April 13, 2017
Federal Statute of Limitations Does Not Preempt Indiana Statute of Limitations
The new administration has promised to deregulate various industries. Kennedy Tank & Mfg. Co., Inc. v. Emmert Ind. Corp. may be instructive, as it shows how the Indiana Supreme Court is willing to let Indiana assert control in these deregulated areas.
Kennedy hired Emmert to transport a “massive” piece of equipment called a process tower vessel from its headquarters in Indianapolis to Clarksville, Tennessee. The contract required that Kennedy pay $197,650, plus additional unforeseen costs. Those unforeseen costs were substantial. Construction delays, road closures, permit applications, safety escorts, and bureaucratic delays cost Emmert an additional $691,301.03. Despite these troubles, Emmert delivered the vessel on November 11, 2011.
Emmert sought to collect these costs from Kennedy, but Kennedy refused to pay any additional charges. Emmert sued, claiming breach of contract and unjust enrichment. Kennedy moved to dismiss the complaint (filed in 2014), relying on an 18-month federal statute of limitations. Emmert claimed that Indiana’s 10-year statute of limitations should apply. The trial court denied the motion to dismiss, and the Indiana Court of Appeals reversed that decision. The Indiana Supreme Court then requested transfer.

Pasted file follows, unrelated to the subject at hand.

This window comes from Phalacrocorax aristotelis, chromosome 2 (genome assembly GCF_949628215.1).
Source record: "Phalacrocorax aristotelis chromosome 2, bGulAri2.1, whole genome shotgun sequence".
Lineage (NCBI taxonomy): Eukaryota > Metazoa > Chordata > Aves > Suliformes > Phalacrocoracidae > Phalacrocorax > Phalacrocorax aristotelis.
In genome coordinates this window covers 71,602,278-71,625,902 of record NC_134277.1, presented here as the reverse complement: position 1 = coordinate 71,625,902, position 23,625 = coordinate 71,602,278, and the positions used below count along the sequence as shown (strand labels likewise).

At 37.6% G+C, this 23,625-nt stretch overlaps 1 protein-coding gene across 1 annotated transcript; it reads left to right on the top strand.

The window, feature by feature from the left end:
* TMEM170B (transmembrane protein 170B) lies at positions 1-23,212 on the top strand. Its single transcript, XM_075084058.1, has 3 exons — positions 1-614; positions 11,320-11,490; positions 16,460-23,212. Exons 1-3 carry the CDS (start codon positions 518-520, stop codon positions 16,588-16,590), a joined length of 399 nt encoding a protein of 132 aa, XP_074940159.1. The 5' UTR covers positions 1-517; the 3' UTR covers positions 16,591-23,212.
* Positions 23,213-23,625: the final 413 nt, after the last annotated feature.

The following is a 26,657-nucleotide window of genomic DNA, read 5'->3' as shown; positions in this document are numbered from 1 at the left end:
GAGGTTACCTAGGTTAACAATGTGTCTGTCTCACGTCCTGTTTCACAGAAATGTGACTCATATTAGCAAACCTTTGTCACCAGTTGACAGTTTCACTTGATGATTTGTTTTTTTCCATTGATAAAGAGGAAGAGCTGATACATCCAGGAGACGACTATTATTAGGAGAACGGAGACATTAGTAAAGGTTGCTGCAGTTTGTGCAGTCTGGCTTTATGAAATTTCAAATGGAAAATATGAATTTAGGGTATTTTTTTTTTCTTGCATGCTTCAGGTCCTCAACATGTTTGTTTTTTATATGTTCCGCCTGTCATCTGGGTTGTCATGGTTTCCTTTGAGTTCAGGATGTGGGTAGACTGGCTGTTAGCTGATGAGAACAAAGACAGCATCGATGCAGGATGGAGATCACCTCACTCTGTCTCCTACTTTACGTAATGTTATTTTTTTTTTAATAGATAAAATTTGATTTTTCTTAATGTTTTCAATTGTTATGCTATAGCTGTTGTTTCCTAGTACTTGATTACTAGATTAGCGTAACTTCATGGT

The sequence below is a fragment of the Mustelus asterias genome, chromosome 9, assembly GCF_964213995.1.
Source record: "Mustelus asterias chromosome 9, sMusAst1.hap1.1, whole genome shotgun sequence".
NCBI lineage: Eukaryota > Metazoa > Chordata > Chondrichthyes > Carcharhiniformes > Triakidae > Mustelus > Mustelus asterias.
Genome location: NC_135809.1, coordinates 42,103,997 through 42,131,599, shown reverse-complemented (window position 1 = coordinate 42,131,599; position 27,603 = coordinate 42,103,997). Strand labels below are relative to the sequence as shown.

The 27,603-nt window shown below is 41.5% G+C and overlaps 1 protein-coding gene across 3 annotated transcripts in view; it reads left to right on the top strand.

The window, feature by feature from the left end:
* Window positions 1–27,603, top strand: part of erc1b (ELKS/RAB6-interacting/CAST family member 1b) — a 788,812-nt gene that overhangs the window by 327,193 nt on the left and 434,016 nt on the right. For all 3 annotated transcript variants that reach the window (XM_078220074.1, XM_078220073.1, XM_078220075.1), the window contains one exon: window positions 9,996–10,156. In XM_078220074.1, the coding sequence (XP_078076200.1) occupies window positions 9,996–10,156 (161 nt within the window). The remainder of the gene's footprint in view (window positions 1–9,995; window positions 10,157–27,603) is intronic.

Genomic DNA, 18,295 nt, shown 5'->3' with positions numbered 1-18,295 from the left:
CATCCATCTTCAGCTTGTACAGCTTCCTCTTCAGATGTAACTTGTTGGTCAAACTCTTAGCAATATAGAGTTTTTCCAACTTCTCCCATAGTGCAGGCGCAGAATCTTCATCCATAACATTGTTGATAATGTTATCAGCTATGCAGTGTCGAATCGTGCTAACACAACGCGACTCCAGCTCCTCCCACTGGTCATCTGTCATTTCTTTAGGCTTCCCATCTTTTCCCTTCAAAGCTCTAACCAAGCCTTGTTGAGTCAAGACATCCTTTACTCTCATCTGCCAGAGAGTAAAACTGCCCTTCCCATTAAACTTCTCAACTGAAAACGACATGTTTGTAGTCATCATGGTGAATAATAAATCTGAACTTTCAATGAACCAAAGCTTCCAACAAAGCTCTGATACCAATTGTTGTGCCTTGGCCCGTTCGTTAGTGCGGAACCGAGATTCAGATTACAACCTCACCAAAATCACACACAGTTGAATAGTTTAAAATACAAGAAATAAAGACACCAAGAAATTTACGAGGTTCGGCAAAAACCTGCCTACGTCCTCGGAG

The Court began its analysis with the presumption that federal statutes do not preempt state law. It then turned to whether the doctrine of conflict preemption applies, the type of conflict preemption which arises when a state law does “major damage” to the federal law’s purpose.
In this case, the federal law provided that “[a] carrier providing transportation or service subject to [federal] jurisdiction … must begin a civil action to recover charges for transportation or service provided by the carrier within 18 months after the claim accrues.” Kennedy argued that this was an attempt to create a national standard for diligently pursuing claims, and it pointed to CERCLE and a legislative report. But the Court distinguished both of these authorities, concluding that Kennedy had “not persuaded us that Congress intended to dictate a national statute of limitations.” Rather, Congress “has actually removed its prior exclusive federal regulation from contract actions related to interstate transport.” Given this deregulation, the Court found that there was no preemption.
Therefore, the claim was timely under Indiana’s statute of limitations and Emmert’s claim should not be dismissed.
- The federal statute of limitations for bringing a civil action related to interstate transportation services does not preempt Indiana’s statute of limitations for written contracts.
- When the federal government decides to deregulate in an area, then state statutes in that area are unlikely to be preempted by federal law.